The Mayans – the D-list movie stars of ancient civilizations. Largely ignored, eclipsed by Aztecs, often mistaken for Aztecs, the Mayans were mathematically brilliant and enigmatic. Perhaps that’s why the end of the Mayan calendar on December 21st, 2012 has captured so much press. Global attention spans are fleeting – like trying to teach a puppy to pee only on newspaper. Things are exciting! Until they’re not, and then global attention spans pee wherever they want. Last year the world was absolutely infected with the predicted end of the Mayan calendar, right up to the Hollywood adaptation of a surprisingly awful and yet amusingly entertaining disaster movie, 2012. And this year, nothing.
Once we’ve all woken up from our New Year’s hangover in 2012, I predict the media will be yet again bombarded with gloom and doom of the kind not seen since the Y2K disaster that never was. We’re already overloaded with books, iPhone apps, web sites – disaster predictions are everywhere. Here’s a brief list, and why they’re stupid:
Some nutjobs claim the Mayans were predicting solar storms. The sun tends to spit out radiation every few years, and solar radiation disrupts electronics. A solar storm in 1989 actually brought down the Canadian power grid for a few hours (take THAT, Canada!). The last big burst was in August. Did you notice? Neither did I. According to NASA, the folks who actually know about this stuff, the next big solar storm isn’t going to happen until 2013 or 2014. While it’s true electronics are sensitive, and a really massive solar storm, something like a sun-fart, would knock out satellites and disrupt power, that’s hardly a catastrophe. Power grids will come back on. At worst, unshielded satellites may be dead, and launching more will be expensive. We may have to go through a few years without GPS, and that is a disaster.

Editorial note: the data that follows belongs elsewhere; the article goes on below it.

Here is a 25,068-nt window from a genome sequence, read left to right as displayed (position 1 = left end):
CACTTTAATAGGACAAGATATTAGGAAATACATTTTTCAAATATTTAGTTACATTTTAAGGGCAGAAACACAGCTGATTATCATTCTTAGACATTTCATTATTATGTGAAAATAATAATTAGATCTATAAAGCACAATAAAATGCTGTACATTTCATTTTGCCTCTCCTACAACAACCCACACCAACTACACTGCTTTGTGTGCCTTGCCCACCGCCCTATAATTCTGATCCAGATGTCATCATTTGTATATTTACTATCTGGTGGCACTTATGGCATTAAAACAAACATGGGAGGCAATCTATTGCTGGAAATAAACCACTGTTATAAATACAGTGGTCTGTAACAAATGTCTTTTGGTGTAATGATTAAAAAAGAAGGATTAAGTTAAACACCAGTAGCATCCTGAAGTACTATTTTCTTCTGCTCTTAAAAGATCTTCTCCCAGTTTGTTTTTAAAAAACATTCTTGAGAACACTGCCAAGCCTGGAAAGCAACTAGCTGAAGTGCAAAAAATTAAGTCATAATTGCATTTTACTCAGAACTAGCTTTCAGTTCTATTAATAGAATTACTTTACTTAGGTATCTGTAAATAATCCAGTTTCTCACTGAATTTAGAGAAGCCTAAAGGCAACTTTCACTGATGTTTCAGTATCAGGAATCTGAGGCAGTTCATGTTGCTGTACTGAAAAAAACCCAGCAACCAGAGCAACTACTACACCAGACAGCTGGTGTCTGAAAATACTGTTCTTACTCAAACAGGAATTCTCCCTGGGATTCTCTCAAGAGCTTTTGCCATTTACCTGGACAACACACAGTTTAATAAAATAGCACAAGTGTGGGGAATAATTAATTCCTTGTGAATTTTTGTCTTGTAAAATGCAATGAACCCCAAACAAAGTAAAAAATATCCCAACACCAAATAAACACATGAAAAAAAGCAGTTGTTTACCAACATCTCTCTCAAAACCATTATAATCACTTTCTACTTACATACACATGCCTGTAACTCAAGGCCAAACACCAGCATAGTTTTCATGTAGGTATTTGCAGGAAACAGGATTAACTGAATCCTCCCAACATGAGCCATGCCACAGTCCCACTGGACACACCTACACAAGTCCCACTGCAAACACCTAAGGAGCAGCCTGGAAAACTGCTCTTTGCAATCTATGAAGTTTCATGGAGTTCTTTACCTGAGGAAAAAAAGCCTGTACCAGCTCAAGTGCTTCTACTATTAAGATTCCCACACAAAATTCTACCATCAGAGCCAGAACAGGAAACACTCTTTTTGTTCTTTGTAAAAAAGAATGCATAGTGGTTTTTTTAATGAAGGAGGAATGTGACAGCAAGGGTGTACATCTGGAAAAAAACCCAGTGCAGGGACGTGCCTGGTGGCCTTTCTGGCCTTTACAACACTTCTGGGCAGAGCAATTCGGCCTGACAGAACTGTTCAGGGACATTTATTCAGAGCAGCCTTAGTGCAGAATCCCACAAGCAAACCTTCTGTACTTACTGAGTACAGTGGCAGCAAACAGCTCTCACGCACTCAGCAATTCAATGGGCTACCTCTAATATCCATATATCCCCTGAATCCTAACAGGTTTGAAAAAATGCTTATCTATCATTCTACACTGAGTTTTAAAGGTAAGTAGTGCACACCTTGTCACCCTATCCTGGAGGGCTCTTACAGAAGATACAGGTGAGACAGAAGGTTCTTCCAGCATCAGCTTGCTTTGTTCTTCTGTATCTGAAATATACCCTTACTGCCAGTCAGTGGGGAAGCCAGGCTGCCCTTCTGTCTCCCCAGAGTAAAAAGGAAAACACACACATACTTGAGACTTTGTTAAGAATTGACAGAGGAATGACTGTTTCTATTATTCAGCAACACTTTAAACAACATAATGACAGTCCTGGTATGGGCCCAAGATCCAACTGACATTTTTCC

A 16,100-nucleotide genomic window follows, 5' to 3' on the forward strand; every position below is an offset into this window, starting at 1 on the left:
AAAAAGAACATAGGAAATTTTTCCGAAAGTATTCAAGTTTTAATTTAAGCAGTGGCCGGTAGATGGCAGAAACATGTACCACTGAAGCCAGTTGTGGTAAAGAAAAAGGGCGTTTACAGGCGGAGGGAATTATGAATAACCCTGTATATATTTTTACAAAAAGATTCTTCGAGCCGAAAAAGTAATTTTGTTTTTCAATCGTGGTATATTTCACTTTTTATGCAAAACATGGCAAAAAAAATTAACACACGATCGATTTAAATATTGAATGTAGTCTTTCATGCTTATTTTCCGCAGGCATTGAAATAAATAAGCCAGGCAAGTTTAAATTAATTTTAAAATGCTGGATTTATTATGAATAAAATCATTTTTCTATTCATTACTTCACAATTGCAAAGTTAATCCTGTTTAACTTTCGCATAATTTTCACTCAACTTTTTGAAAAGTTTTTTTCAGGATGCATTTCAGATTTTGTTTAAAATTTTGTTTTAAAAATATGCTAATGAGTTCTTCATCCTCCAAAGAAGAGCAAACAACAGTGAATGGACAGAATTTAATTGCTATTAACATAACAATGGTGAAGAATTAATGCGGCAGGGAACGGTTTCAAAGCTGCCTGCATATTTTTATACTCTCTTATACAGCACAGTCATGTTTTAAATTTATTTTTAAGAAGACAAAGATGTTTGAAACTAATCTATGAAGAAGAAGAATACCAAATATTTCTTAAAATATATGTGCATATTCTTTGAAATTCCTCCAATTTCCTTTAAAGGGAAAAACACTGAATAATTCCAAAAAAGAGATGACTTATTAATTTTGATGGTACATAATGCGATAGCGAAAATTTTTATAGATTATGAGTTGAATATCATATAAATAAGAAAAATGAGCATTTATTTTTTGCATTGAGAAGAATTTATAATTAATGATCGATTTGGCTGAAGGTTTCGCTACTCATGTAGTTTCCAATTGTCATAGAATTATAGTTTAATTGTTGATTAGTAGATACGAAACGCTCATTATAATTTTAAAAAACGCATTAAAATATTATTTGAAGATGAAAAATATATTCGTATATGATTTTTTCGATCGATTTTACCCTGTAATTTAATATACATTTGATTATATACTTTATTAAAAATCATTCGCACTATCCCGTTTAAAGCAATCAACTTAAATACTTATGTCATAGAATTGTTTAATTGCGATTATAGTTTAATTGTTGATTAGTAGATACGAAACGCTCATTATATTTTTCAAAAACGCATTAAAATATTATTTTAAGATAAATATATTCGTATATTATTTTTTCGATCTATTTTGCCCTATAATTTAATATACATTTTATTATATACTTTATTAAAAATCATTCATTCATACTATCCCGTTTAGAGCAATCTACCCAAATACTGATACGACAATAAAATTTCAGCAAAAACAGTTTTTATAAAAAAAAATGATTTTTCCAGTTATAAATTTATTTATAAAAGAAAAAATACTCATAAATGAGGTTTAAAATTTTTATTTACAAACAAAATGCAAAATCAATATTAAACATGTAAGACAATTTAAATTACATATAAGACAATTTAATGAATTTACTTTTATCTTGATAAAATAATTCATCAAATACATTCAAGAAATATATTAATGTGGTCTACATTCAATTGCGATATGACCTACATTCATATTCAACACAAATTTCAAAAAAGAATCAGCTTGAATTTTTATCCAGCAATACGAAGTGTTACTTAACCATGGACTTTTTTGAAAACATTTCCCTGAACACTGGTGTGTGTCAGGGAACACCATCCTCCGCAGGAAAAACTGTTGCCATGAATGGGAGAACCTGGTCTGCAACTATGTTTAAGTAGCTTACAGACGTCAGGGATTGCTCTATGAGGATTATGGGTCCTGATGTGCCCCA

Other nutjobs believe the Mayan calendar corresponds to solar variations, in particular, the galactic conjunction (which sounds like a venereal disease). The galactic conjunction occurs when the earth’s orbit and our sun align with the center of the Milky Way Galaxy. That the Mayans predicted this isn’t really so amazing, considering their calendar was based on movement of the sun and moon. Mayans were great astronomers. You have to remember, these people didn’t have television, so they had to do something with their time. That the calendar ends during a conjunction is no mystery. But there’s another subclass of solar nutjob who thinks the Mayans were predicting when all the planets in our own solar system will align, creating a massive gravity well! First, there is no full planetary alignment in 2012. Second, even if all the planets did align, they can’t overpower the largest mass in our solar system, the sun. Only the IRS wields such power, and they’re not likely to audit the sun. Or are they…